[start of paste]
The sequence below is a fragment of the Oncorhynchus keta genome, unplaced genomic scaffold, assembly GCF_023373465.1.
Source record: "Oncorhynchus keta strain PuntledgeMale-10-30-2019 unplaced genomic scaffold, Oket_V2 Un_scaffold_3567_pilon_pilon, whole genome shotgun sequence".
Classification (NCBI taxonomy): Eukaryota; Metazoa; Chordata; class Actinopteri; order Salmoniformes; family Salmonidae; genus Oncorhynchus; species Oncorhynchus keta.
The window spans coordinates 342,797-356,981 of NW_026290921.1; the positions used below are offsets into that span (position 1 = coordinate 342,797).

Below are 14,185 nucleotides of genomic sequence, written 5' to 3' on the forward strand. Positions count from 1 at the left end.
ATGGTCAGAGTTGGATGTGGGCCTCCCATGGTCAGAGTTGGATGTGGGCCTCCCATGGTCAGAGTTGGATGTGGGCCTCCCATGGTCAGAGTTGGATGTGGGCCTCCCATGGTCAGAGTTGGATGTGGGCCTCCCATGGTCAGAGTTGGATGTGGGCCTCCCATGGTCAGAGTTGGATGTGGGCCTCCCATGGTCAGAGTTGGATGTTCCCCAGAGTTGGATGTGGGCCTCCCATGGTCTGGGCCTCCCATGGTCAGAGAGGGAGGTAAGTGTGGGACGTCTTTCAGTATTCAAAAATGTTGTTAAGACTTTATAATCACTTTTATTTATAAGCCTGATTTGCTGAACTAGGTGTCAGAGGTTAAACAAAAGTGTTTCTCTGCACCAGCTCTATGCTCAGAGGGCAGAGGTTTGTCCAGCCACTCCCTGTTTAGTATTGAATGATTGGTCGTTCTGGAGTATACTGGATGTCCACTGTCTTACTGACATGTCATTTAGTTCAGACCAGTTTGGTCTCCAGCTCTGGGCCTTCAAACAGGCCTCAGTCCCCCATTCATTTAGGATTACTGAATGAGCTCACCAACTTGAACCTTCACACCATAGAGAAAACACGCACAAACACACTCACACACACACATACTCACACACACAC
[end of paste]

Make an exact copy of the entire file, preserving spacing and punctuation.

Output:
The sequence below is a fragment of the Oncorhynchus keta genome, unplaced genomic scaffold, assembly GCF_023373465.1.
Source record: "Oncorhynchus keta strain PuntledgeMale-10-30-2019 unplaced genomic scaffold, Oket_V2 Un_scaffold_3567_pilon_pilon, whole genome shotgun sequence".
Classification (NCBI taxonomy): Eukaryota; Metazoa; Chordata; class Actinopteri; order Salmoniformes; family Salmonidae; genus Oncorhynchus; species Oncorhynchus keta.
The window spans coordinates 342,797-356,981 of NW_026290921.1; the positions used below are offsets into that span (position 1 = coordinate 342,797).

Below are 14,185 nucleotides of genomic sequence, written 5' to 3' on the forward strand. Positions count from 1 at the left end.
ATGGTCAGAGTTGGATGTGGGCCTCCCATGGTCAGAGTTGGATGTGGGCCTCCCATGGTCAGAGTTGGATGTGGGCCTCCCATGGTCAGAGTTGGATGTGGGCCTCCCATGGTCAGAGTTGGATGTGGGCCTCCCATGGTCAGAGTTGGATGTGGGCCTCCCATGGTCAGAGTTGGATGTGGGCCTCCCATGGTCAGAGTTGGATGTTCCCCAGAGTTGGATGTGGGCCTCCCATGGTCTGGGCCTCCCATGGTCAGAGAGGGAGGTAAGTGTGGGACGTCTTTCAGTATTCAAAAATGTTGTTAAGACTTTATAATCACTTTTATTTATAAGCCTGATTTGCTGAACTAGGTGTCAGAGGTTAAACAAAAGTGTTTCTCTGCACCAGCTCTATGCTCAGAGGGCAGAGGTTTGTCCAGCCACTCCCTGTTTAGTATTGAATGATTGGTCGTTCTGGAGTATACTGGATGTCCACTGTCTTACTGACATGTCATTTAGTTCAGACCAGTTTGGTCTCCAGCTCTGGGCCTTCAAACAGGCCTCAGTCCCCCATTCATTTAGGATTACTGAATGAGCTCACCAACTTGAACCTTCACACCATAGAGAAAACACGCACAAACACACTCACACACACACATACTCACACACACAC